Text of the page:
• This type of yes/no measurement is non-parametric. Such tests need a larger sample size than if the measurement was parametric.

  • Presumably you're ignoring the problem of false positives and false negatives in the testing. False positives could be a real problem is the disease fraction is low.

  • What is the actual fraction of the diseased? If only 0.1% of the population is diseased then on average one 1 in a 1000 tests would be positive. So the lower the infection rate, the larger the sample would need to be.

  • How precise an estimate do you want? In other words do you want to know the infection rate +/- 20%, or to say +/- 1%. The more precise you want to know the value of the infection rate the larger the sample would need to be.

There is a type of statistical testing called Acceptance Testing which can be used. Basically the important decision is how precise do you want the measurement to be? Then you keep sampling until that level of precision is achieved. So if 50% of the population is infected then a relatively small sample is needed to get to +/- 10% error in the measurement itself (e.g 50% +/- 5%). However if only 0.5% of the population is infected then a much larger sample is needed to determine that the disease level (e.g. 0.5% +/- 0.05%).

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    $\begingroup$ I disagree with your fourth bullet, the prevalence of the disease has nothing to do with the sample size needed to describe estimate that prevalence. The width of the confidence interval on your estimate depends mainly on sample size. In fact, for equal sample sizes, the closer the prevalence estimate is to 0, the narrower the confidence interval. I suppose this might be true if you're talking about a relative sense of estimating a 0.1% prevalence vs a 0.2% prevalence, but in an absolute sense, prevalence doesn't really affect sample size needed. $\endgroup$ – Nuclear Wang Apr 17 at 13:24
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    $\begingroup$ @NuclearWang - If the prevalence is 50% how many random samples do you need to have a 95% confidence that you have at least one positive? If the prevalence is 0.5% how many random samples do you need to have a 95% confidence that you have at least one positive? $\endgroup$ – MaxW Apr 17 at 19:22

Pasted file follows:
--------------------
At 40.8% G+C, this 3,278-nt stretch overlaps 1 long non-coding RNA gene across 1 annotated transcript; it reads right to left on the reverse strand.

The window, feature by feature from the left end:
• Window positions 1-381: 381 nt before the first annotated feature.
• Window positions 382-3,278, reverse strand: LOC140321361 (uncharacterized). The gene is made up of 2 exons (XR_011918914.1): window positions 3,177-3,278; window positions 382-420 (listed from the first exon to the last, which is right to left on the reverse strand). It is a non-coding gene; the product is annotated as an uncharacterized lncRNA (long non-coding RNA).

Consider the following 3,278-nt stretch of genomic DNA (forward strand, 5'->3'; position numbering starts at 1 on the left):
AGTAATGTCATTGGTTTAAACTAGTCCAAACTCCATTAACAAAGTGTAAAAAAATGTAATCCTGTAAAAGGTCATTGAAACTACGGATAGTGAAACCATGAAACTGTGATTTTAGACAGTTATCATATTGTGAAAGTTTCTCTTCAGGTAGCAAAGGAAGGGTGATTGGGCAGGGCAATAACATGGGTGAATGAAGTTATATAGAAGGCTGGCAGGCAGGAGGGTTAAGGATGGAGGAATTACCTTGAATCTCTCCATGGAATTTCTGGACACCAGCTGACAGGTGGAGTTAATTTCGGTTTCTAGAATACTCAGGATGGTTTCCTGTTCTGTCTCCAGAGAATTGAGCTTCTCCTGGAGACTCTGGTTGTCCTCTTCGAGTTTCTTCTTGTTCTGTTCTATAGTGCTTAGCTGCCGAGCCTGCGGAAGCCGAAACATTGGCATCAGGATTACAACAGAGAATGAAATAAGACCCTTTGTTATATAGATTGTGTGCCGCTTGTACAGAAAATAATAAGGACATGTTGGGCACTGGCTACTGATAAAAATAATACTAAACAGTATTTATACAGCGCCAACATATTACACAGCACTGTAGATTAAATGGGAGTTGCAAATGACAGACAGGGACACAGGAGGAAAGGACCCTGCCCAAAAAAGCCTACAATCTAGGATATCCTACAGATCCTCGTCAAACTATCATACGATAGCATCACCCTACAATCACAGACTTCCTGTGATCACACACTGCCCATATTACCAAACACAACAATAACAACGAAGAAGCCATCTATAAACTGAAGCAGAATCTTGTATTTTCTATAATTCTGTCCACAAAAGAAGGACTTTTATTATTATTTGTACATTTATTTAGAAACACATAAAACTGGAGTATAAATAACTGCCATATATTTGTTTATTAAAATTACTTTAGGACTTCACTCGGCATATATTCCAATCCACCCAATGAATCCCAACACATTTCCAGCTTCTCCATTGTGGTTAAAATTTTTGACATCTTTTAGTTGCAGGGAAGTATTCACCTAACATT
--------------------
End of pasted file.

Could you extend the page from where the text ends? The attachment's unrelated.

• $\begingroup$ I don't see how "likelihood of finding at least one positive" is related to the precision of the prevalence estimate. With 100 samples, if you find 0 positives, your prevalence confidence interval is [0%, 0.5%]. If you find 50 positives, your prevalence confidence interval is [39.7%, 60.3%]. You don't need to find any positives to have a very good estimate of disease prevalence. In fact, the fewer you find, the better evidence you have that the prevalence is very low. $\endgroup$ – Nuclear Wang Apr 17 at 19:37
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    $\begingroup$ As of April 14 CDC data showed 661,712 cases in the US. The 2019 population of the US was 328.2 million giving an infection rate of 0.20%. So 100 perfectly chosen random samples would tell you little about the disease prevalence, but it would give you a reasonable estimate of males to females in the US. $\endgroup$ – MaxW Apr 17 at 20:04
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    $\begingroup$ @NuclearWang - We're having a violent agreement. My point is that I want to know the value of the measurement itself to with 10% of its value. So for males are 50% +/- 5% of the population. The infection rate is 0.2% +/- 0.02%. My points have been (1) that not knowing what the infection rate is you can't have a predefined a sample size to get a error of +/- 10% of the value. (2) For the data that I gave on sex vs infection rate you'd need a much larger sample for the infection determination. $\endgroup$ – MaxW Apr 17 at 21:32